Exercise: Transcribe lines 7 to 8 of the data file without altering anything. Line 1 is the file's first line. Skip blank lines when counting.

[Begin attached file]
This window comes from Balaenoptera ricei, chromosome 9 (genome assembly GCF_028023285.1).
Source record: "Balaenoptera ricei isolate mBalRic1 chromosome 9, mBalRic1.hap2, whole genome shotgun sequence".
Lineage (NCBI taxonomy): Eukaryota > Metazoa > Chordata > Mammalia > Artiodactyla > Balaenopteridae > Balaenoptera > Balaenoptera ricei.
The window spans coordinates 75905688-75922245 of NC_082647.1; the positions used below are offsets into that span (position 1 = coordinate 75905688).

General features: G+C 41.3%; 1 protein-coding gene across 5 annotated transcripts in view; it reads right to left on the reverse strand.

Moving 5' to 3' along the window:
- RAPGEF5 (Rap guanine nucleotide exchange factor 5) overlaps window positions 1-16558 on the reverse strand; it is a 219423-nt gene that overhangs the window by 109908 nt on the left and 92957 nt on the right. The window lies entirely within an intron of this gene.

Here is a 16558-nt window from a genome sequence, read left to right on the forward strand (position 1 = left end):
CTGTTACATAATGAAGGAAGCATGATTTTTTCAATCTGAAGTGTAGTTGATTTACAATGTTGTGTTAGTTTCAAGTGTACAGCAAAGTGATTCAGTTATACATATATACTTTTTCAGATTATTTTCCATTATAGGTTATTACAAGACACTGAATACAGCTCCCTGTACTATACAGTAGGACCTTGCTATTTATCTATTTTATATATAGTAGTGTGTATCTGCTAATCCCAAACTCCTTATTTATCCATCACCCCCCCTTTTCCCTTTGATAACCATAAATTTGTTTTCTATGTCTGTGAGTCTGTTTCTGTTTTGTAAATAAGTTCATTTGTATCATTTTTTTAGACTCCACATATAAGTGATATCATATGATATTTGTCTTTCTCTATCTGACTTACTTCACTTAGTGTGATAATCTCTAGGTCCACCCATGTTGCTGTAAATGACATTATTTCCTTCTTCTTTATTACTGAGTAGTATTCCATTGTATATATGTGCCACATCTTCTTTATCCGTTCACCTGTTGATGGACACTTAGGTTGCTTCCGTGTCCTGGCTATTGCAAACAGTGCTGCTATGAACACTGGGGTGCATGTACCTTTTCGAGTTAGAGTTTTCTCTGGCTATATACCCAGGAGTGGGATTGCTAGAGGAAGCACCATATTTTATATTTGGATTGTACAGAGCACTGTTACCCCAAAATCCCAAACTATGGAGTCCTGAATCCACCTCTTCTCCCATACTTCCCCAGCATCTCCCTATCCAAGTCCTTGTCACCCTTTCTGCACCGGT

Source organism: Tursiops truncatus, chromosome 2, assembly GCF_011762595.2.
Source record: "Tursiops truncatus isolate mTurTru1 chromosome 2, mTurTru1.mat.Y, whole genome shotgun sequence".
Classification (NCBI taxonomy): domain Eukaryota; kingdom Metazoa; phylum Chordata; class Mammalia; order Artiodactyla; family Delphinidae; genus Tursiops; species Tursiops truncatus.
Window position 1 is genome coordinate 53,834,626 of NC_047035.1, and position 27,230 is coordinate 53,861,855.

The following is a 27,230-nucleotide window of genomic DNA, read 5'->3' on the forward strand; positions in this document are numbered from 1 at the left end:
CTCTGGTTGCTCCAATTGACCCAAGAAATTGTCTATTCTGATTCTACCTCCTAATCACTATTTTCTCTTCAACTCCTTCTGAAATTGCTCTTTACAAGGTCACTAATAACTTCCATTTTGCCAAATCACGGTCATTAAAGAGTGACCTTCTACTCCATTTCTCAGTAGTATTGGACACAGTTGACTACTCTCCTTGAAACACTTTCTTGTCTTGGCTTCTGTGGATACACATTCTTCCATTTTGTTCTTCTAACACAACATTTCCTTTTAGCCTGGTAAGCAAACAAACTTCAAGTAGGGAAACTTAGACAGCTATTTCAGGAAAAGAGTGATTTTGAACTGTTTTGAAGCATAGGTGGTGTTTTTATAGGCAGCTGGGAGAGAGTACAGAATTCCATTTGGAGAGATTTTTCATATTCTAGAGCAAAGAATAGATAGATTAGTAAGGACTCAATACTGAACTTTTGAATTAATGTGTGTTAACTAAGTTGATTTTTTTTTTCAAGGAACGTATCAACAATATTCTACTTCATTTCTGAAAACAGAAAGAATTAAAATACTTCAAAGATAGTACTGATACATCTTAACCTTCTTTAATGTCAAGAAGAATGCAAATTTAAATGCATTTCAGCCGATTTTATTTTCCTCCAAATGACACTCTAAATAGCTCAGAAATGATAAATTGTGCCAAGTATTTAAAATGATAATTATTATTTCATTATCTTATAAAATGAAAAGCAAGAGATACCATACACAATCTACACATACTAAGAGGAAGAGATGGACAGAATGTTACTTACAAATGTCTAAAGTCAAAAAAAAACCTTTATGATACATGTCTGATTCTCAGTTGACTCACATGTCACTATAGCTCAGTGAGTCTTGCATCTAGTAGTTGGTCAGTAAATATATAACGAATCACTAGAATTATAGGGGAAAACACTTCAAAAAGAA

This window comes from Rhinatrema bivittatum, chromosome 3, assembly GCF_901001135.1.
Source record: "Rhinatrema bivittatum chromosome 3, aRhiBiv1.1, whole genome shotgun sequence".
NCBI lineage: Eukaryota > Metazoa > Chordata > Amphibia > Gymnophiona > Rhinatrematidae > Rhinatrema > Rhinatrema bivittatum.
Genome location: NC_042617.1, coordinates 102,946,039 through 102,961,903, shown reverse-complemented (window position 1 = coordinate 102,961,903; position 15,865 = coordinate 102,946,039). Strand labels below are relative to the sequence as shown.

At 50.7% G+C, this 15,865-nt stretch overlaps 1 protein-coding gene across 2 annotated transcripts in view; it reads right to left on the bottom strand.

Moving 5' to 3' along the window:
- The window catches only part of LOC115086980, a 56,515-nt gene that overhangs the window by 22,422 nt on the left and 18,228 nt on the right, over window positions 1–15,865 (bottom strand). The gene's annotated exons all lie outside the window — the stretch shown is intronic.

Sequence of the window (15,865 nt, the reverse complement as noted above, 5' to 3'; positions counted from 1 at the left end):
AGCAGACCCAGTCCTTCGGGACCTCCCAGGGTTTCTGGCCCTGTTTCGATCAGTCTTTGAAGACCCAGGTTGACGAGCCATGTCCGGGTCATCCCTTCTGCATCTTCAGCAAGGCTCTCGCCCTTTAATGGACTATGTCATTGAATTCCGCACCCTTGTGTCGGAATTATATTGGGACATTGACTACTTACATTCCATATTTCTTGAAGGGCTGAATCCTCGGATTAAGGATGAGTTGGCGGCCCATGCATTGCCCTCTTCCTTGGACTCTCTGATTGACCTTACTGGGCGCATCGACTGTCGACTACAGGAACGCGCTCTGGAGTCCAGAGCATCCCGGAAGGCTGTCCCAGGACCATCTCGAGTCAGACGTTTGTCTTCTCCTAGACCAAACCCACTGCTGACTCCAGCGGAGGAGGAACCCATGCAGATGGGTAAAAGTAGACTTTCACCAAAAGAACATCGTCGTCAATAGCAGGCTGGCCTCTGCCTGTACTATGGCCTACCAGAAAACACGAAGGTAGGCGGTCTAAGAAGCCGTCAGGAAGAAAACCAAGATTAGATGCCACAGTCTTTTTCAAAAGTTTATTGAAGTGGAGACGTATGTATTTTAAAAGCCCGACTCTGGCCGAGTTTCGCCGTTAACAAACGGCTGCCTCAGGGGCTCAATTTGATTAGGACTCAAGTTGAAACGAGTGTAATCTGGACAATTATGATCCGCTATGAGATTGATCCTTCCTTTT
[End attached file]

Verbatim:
- RAPGEF5 (Rap guanine nucleotide exchange factor 5) overlaps window positions 1-16558 on the reverse strand; it is a 219423-nt gene that overhangs the window by 109908 nt on the left and 92957 nt on the right. The window lies entirely within an intron of this gene.

Here is a 16558-nt window from a genome sequence, read left to right on the forward strand (position 1 = left end):